Home Advisor: How to ruin your floor in 6 easy steps

By Jenna Schuster
Wait until the last minute to put on your high heels to prolong the life of your hardwood floors.

Floors get more abuse than just about any other surface in the home — and that’s just from normal wear and tear! There are many additional things that can cause them to deteriorate prematurely. Prolong the life of your floors by avoiding these six common mistakes.


Your high heels might be stylish, but they’re some of the worst offenders for ruining hardwood floors. The sharp point of the heel is known to dent wood — especially if it doesn’t have a rubber tip attached to the bottom. Instead of wearing them around the house, save your shoes for when you’re going out the door. If it’s too late and you’re already noticing damage, consult a professional about having your floors repaired.


No matter what kind of floor you have — wood, carpet or tile — be sure to clean it regularly. Grime, dirt and dust can be ground into your floor and cause damage over time. Not to mention, dirty floors are unsanitary and can reduce your indoor air quality. Be sure to mop hard surfaces regularly (without using too much water) and have a pro clean your carpet annually.


If you’re known to spill frequently, be sure to clean things up right away. Prolonged exposure to something as harmless as water can cause warped wood, mildew and rot. And acidic liquids like tomato juice can stain floors and even harm the finish! Some messes, like pet urine, will leave a lingering odor if not cleaned immediately.


As much as you love your furry friends, their nails could be causing a big issue for your flooring. Long pet nails and claws are known to scratch up floors and can wreck the finish over time. Spend a bit here and there to have their nails trimmed and avoid a large refinishing project in the future. Plus, your dogs and cats will thank you for the pedicures — nails that are too long are bad for their paws.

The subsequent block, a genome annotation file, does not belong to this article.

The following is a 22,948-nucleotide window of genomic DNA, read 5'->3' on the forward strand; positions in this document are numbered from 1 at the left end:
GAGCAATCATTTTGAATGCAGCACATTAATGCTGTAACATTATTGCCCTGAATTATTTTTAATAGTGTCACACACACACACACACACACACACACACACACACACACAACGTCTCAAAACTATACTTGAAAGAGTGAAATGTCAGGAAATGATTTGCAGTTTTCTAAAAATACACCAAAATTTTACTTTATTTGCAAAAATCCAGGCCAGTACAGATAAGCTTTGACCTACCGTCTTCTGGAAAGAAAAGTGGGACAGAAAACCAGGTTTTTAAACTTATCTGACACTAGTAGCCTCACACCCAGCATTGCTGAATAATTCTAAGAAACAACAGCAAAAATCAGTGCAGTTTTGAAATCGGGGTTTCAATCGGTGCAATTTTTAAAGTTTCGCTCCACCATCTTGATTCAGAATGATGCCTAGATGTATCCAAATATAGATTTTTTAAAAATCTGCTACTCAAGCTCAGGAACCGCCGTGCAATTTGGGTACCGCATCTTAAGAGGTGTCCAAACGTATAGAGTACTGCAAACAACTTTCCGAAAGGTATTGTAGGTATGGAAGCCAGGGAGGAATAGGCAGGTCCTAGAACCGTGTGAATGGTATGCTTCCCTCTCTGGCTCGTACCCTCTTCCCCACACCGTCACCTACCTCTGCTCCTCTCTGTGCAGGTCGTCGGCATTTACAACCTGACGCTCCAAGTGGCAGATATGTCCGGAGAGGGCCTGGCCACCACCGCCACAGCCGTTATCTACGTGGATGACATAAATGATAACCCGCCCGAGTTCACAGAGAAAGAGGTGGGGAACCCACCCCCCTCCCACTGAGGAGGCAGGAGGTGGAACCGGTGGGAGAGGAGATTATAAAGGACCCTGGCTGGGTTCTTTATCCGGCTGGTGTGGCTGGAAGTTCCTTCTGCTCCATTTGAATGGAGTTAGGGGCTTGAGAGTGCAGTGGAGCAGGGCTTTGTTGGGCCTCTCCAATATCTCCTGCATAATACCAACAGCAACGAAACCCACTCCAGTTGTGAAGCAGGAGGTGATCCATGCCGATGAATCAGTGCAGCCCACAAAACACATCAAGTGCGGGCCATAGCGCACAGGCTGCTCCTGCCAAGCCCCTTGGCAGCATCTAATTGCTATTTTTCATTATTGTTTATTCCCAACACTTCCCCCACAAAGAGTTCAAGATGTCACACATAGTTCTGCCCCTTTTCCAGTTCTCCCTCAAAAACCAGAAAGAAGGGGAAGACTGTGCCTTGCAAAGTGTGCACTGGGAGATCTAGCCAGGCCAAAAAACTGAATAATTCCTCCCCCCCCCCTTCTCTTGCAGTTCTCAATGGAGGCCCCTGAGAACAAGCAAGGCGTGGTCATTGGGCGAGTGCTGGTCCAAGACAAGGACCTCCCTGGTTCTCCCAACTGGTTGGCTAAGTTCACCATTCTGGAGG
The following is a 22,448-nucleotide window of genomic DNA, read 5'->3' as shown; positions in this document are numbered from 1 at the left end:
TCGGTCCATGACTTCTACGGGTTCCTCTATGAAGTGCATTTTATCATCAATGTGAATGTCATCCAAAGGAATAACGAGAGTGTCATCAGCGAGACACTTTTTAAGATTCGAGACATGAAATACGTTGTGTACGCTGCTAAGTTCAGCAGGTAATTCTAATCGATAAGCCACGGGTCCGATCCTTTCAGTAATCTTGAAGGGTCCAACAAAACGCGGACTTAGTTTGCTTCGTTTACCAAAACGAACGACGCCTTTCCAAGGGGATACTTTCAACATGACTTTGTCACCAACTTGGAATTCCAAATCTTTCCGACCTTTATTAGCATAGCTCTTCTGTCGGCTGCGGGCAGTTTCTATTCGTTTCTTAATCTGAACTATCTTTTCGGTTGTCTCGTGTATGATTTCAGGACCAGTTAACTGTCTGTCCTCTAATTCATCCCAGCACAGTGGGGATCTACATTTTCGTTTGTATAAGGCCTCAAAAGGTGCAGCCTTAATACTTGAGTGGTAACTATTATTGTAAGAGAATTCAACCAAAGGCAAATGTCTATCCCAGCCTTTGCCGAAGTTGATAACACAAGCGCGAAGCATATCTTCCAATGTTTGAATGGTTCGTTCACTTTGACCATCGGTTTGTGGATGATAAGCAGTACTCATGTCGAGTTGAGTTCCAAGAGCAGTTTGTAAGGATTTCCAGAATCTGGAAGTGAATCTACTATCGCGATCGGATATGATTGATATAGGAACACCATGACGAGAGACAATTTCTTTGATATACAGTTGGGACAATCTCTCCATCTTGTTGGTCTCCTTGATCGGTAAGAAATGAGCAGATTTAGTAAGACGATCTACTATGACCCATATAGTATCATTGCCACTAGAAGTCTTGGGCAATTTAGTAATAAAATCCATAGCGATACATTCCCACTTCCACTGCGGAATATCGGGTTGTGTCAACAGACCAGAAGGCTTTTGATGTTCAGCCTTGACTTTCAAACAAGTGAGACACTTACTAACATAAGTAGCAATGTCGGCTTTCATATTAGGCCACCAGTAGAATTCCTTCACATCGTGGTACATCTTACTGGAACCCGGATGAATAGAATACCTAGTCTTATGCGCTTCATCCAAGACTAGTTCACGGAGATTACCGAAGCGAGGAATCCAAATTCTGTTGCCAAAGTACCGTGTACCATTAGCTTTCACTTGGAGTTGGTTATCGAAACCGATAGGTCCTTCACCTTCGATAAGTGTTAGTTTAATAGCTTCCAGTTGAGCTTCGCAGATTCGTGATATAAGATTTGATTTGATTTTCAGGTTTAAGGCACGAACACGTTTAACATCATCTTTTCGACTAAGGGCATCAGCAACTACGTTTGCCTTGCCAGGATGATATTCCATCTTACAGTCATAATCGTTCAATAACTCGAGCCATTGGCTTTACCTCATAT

Your furniture is having a bigger impact on your flooring than you think! Be sure to stick pads on the bottom of your chair, table and couch legs to protect from scratches. And if you have an office chair with wheels, keep it off the hardwood flooring — place a mat underneath it instead. Also, consider rotating the location of your furniture now and then. This should change the location of heavily trafficked areas, and slow normal wear and tear.


Placing a doormat in your entryways helps to collect dirt and grime before they hit the floor. Not to mention, these mats are an attractive addition to any home! Look for some that match your decor and place them around to protect the floor. Consider investing in rugs and hallway runners as well. Play around with placement and see how much benefit these coverings can offer your floors!

Jenna Schuster is a reporter for HomeAdvisor, an online marketplace connecting homeowners with trusted service professionals to complete home projects. Visit